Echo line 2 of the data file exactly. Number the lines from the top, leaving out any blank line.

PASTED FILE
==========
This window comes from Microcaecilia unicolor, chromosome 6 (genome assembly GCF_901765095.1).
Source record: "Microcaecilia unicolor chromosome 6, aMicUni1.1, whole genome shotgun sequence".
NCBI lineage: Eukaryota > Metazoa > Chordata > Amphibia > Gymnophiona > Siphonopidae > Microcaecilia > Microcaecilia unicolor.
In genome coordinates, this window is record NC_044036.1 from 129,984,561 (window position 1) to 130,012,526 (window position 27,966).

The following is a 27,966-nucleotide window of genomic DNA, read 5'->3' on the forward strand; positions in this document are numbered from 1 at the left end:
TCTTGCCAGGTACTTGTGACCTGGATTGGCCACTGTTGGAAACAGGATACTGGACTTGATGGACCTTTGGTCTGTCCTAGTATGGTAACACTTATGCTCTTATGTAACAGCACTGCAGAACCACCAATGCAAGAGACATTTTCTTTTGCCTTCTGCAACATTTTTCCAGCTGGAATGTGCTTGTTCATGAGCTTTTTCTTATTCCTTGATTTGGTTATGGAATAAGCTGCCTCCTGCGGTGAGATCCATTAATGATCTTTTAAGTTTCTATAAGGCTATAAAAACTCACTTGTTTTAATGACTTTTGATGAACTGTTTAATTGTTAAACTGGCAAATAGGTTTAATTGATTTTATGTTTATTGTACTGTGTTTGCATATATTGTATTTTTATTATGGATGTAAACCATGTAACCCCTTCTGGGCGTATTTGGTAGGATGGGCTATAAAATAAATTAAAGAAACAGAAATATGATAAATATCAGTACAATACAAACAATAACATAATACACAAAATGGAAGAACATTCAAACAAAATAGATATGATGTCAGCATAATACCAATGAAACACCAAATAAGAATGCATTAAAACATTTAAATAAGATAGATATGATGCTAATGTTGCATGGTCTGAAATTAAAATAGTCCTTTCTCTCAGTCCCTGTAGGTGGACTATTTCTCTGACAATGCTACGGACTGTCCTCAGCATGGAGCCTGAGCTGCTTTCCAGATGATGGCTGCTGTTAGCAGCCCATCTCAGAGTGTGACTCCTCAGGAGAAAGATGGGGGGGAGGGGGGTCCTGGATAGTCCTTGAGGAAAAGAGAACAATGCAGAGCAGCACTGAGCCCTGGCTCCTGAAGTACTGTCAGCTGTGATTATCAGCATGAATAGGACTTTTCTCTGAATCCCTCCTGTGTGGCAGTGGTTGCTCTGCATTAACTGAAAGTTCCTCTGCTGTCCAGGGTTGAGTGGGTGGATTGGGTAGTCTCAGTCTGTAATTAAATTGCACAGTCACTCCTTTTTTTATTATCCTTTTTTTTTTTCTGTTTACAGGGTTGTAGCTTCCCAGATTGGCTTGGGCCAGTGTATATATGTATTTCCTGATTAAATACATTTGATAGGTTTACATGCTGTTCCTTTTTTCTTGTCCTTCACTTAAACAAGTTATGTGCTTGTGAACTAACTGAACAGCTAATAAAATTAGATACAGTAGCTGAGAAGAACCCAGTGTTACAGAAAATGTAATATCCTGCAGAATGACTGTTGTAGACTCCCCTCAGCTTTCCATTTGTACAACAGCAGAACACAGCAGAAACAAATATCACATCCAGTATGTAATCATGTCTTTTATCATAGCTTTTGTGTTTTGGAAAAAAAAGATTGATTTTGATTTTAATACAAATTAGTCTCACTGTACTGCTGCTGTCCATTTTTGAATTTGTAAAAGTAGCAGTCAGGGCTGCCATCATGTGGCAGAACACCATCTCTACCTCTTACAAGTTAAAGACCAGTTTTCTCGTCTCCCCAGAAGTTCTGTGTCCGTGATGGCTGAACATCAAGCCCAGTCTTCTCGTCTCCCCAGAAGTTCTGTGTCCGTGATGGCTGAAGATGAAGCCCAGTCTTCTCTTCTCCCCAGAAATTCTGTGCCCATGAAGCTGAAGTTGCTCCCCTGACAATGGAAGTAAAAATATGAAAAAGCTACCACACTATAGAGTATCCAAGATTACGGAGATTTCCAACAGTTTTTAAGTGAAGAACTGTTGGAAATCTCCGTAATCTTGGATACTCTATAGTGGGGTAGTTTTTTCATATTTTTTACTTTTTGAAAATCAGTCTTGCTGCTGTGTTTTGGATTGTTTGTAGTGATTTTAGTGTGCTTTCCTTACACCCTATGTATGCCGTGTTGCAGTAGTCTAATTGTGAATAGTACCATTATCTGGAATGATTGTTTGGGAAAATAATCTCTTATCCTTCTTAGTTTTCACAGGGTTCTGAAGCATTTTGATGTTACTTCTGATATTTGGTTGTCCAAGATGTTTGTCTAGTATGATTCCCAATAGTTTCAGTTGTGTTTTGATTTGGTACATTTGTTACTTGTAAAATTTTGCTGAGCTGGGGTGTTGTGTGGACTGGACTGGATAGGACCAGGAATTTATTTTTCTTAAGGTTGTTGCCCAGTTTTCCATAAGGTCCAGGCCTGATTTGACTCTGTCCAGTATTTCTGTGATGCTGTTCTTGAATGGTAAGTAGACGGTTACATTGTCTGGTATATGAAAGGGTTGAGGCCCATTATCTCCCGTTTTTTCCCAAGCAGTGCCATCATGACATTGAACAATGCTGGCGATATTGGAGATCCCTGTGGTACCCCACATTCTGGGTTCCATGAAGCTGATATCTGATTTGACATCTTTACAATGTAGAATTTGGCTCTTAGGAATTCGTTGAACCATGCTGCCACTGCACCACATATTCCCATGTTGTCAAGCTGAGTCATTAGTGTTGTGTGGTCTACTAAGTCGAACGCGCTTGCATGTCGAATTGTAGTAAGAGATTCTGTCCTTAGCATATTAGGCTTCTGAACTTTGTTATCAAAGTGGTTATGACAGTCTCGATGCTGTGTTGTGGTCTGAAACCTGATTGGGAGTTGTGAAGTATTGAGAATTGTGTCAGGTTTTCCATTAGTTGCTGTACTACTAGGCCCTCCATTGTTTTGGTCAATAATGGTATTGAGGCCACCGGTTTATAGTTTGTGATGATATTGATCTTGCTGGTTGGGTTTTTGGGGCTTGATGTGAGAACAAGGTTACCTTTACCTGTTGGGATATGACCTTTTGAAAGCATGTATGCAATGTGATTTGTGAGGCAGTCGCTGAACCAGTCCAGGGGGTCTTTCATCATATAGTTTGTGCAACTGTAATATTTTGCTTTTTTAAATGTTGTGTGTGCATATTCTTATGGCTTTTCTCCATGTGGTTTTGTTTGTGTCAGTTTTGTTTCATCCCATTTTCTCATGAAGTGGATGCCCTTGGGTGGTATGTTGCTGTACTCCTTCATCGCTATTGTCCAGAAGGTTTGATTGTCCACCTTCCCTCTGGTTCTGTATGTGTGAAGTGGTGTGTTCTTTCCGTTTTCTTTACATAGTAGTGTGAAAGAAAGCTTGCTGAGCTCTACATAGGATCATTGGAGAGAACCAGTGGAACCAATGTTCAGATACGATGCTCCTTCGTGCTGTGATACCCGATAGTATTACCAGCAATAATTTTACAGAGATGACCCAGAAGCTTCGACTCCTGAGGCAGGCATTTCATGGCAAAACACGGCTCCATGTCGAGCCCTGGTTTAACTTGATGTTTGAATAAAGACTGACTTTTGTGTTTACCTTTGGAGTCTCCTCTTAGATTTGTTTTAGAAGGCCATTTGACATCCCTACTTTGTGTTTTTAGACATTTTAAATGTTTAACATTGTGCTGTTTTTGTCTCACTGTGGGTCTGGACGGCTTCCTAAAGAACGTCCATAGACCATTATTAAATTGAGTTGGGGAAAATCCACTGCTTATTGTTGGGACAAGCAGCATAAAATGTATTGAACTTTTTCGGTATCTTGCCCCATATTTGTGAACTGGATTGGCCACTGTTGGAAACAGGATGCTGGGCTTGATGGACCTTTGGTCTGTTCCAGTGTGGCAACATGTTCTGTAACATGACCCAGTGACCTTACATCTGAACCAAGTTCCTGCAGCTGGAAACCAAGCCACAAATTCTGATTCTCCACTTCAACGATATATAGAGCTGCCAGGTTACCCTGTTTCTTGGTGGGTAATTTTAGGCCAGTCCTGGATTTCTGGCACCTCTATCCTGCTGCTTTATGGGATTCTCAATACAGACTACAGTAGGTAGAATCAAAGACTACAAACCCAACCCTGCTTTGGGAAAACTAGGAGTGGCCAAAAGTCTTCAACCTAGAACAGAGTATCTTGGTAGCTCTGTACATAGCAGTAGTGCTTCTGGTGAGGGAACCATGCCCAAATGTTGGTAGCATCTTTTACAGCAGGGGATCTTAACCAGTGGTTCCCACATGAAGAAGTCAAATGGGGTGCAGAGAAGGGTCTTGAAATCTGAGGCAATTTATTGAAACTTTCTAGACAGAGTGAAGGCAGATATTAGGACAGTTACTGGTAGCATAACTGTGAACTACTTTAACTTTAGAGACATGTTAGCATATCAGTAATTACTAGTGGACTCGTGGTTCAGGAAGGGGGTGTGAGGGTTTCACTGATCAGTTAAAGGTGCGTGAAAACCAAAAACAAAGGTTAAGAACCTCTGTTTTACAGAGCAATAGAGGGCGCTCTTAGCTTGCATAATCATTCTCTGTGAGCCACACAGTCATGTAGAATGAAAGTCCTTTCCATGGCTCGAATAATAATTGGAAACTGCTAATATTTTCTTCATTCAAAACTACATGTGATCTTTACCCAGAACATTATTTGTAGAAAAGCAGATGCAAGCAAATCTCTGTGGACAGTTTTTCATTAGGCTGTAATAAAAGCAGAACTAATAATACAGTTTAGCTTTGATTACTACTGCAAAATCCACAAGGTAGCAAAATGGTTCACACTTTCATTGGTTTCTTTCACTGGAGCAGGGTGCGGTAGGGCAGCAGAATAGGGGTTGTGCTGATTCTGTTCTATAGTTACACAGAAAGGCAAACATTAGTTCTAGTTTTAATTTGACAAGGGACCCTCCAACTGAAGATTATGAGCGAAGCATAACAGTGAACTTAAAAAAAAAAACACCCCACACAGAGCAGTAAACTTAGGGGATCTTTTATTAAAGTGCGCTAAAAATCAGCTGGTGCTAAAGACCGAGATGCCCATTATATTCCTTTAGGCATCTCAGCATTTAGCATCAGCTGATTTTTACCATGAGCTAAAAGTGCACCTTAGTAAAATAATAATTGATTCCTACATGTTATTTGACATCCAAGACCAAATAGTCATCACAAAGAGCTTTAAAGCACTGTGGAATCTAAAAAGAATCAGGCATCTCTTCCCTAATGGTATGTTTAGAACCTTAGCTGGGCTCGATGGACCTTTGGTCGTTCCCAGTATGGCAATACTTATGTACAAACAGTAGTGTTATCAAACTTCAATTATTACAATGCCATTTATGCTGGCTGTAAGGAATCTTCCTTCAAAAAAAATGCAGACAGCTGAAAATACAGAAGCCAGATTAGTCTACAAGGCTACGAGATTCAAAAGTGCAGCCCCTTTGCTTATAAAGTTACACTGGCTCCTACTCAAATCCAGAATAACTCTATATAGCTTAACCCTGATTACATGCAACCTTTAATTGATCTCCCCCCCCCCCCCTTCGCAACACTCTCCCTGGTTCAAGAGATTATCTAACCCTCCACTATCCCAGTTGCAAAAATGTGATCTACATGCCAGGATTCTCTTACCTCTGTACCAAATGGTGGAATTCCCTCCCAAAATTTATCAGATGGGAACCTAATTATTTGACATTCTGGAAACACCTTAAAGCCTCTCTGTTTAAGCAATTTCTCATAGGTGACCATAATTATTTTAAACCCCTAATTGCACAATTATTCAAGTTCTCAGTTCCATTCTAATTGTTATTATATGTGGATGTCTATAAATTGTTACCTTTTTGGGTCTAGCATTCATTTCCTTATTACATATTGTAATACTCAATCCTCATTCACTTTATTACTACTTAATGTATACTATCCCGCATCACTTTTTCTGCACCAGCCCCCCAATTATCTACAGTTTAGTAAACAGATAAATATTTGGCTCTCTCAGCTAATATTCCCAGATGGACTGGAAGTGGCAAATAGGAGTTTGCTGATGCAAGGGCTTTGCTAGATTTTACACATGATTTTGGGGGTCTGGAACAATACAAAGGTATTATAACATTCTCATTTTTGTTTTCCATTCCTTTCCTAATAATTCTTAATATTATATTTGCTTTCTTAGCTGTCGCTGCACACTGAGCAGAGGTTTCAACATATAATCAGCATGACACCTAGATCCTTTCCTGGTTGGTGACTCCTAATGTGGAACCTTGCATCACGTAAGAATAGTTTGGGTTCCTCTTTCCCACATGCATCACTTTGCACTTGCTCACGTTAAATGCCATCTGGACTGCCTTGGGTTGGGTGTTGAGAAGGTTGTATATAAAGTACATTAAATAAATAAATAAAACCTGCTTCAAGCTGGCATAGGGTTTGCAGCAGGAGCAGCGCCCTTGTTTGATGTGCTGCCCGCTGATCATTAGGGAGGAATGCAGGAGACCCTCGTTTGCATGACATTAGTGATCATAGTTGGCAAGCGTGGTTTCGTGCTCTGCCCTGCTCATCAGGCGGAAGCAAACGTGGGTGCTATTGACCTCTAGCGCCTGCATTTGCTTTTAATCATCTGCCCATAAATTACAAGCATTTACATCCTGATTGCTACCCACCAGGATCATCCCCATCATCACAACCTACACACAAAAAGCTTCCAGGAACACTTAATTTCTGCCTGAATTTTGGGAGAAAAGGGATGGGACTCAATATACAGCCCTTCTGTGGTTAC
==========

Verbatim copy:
Source record: "Microcaecilia unicolor chromosome 6, aMicUni1.1, whole genome shotgun sequence".